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Eileen
In this video towards the end you mention about having to adjust the placement of the first finger on E depending on what you're playing. I usually have a difficult time finding that note because it never seems to be in the same place. I can tell when I'm off with just about every other note (most of the time) but that one frustrates me...I just can't seem to hear it right. I always thought it had something to do with my hearing issues, and maybe it does because I also have more difficulty tuning the E to A string for some reason. I can hear the pitches come together with G,D...D,A but I'm always second guessing myself with A,E and usually grab my electronic tuner to double check. Is this just an issue with me that I need to find a "fix" for, or could it have something to do with what you were talking about concerning the "just" intonation ? Great videos BTW ! ;-)

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Eileen
12 Responses
Posted: October 29, 2011
Last Comment: November 3, 2011
Replies

Eileen
Posted: November 3, 2011
Patricia, what a great idea playing  the tones as you drive your car ! 

Thanks Simon for that link.  I listened to those explanations and I too was amazed at just how many adjustments one has to make when you play a group of strings together.  I've never had the pleasure of experiencing playing in such a group....but wow.. I had no idea !  I suppose one gets to a level where all that happens automatically without much thought....or does it ?  I think I remember Beth mentioning how she and the others in her group spend much time playing notes slowly until they all find their "spot" and they're all in tune together.....when working on a new piece.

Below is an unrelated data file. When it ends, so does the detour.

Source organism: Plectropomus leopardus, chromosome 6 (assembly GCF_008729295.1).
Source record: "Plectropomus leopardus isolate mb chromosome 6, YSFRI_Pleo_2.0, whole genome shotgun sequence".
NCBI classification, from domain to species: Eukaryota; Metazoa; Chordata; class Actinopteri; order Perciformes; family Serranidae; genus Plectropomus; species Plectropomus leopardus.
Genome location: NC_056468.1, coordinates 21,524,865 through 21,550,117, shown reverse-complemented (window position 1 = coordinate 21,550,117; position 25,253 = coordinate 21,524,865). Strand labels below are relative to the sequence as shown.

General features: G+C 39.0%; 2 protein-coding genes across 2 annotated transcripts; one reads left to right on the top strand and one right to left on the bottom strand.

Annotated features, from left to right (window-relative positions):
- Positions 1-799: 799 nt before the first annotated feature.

Jo, I know what you mean about tuning the E with A in 5ths....that's where it takes me awhile and then I go and double check with the tuner because I'm never really sure I've got it.   Very annoying....but I AM glad it's not just me ! 




jojo
Posted: November 1, 2011
Funny 

I don't have ANY problems in pitching the E, I could just tune the E separately no problem, I can find an E on D string, on G string, on A string, on E string (an octave or 2 higher and I am ok with that.

the problem I have is tuning the E IN FIFTHS together with the A! Not sure I was explaining myself clearly initially when I sympathising with Eileen! LOL  But even then it is only a very minor problem as 70% of the time I'll be 'spot on' and the other 30% I'll end up with an E very slightly sharp or flat.


Patricia
Posted: October 31, 2011

Thank you Simon for the link to an interesting information. I never before saw these videos in reference to Intonation while visiting this site. If for an String Quartet you have to do so many adjustments, Can you imagine the person(s) willing to put together an orchestra? I believe in an orchestra they use the oboe for the others musicians to tune their instrument accordingly. Is this correct?

About the E-note on A-string not sounding right, perhaps we need to do some adjustment due to (complex) intonationís matters. We also have to consider that comparing to others fingers, usually the pinky is weak and difficult to separate from the 3rd finger no matter where on the fingerboard and not only for the wide stretch on this particular E-note.

Patricia


Shelly ~ South Carolina
Posted: October 31, 2011
This is a very interesting thread!  I too have a problem with getting the pitch just right on the E string.  Nice to know I'm not alone!! :-)

Beth Blackerby
Posted: October 31, 2011